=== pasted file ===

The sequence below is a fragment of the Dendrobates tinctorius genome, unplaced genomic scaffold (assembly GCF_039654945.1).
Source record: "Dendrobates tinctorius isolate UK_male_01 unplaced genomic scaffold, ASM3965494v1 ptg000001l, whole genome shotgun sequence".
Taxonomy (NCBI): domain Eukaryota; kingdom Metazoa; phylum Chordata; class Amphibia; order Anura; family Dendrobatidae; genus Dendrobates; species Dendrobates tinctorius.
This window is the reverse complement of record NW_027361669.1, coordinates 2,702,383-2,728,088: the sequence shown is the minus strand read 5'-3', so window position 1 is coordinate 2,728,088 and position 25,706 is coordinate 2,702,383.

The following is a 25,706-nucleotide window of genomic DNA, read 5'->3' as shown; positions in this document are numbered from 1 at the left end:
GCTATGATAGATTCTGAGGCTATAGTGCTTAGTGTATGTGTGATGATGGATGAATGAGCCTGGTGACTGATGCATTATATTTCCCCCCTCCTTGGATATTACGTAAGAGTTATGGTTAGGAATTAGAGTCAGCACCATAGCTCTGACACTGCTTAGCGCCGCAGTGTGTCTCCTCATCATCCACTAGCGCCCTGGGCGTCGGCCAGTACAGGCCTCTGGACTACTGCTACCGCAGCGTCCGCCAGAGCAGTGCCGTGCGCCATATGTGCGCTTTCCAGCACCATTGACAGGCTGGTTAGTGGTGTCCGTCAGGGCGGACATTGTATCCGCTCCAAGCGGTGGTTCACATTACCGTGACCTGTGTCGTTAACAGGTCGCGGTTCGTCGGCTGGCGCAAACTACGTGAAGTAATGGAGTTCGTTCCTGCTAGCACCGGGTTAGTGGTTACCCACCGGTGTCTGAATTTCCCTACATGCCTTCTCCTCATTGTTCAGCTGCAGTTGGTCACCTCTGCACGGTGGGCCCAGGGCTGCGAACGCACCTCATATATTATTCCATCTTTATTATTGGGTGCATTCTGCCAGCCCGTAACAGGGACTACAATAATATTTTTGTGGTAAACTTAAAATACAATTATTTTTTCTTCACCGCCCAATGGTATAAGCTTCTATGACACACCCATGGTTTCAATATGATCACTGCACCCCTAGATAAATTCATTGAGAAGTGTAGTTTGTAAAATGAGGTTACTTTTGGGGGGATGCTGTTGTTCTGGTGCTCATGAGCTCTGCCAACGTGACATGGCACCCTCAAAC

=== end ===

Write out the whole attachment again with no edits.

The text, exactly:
The sequence below is a fragment of the Dendrobates tinctorius genome, unplaced genomic scaffold (assembly GCF_039654945.1).
Source record: "Dendrobates tinctorius isolate UK_male_01 unplaced genomic scaffold, ASM3965494v1 ptg000001l, whole genome shotgun sequence".
Taxonomy (NCBI): domain Eukaryota; kingdom Metazoa; phylum Chordata; class Amphibia; order Anura; family Dendrobatidae; genus Dendrobates; species Dendrobates tinctorius.
This window is the reverse complement of record NW_027361669.1, coordinates 2,702,383-2,728,088: the sequence shown is the minus strand read 5'-3', so window position 1 is coordinate 2,728,088 and position 25,706 is coordinate 2,702,383.

The following is a 25,706-nucleotide window of genomic DNA, read 5'->3' as shown; positions in this document are numbered from 1 at the left end:
GCTATGATAGATTCTGAGGCTATAGTGCTTAGTGTATGTGTGATGATGGATGAATGAGCCTGGTGACTGATGCATTATATTTCCCCCCTCCTTGGATATTACGTAAGAGTTATGGTTAGGAATTAGAGTCAGCACCATAGCTCTGACACTGCTTAGCGCCGCAGTGTGTCTCCTCATCATCCACTAGCGCCCTGGGCGTCGGCCAGTACAGGCCTCTGGACTACTGCTACCGCAGCGTCCGCCAGAGCAGTGCCGTGCGCCATATGTGCGCTTTCCAGCACCATTGACAGGCTGGTTAGTGGTGTCCGTCAGGGCGGACATTGTATCCGCTCCAAGCGGTGGTTCACATTACCGTGACCTGTGTCGTTAACAGGTCGCGGTTCGTCGGCTGGCGCAAACTACGTGAAGTAATGGAGTTCGTTCCTGCTAGCACCGGGTTAGTGGTTACCCACCGGTGTCTGAATTTCCCTACATGCCTTCTCCTCATTGTTCAGCTGCAGTTGGTCACCTCTGCACGGTGGGCCCAGGGCTGCGAACGCACCTCATATATTATTCCATCTTTATTATTGGGTGCATTCTGCCAGCCCGTAACAGGGACTACAATAATATTTTTGTGGTAAACTTAAAATACAATTATTTTTTCTTCACCGCCCAATGGTATAAGCTTCTATGACACACCCATGGTTTCAATATGATCACTGCACCCCTAGATAAATTCATTGAGAAGTGTAGTTTGTAAAATGAGGTTACTTTTGGGGGGATGCTGTTGTTCTGGTGCTCATGAGCTCTGCCAACGTGACATGGCACCCTCAAAC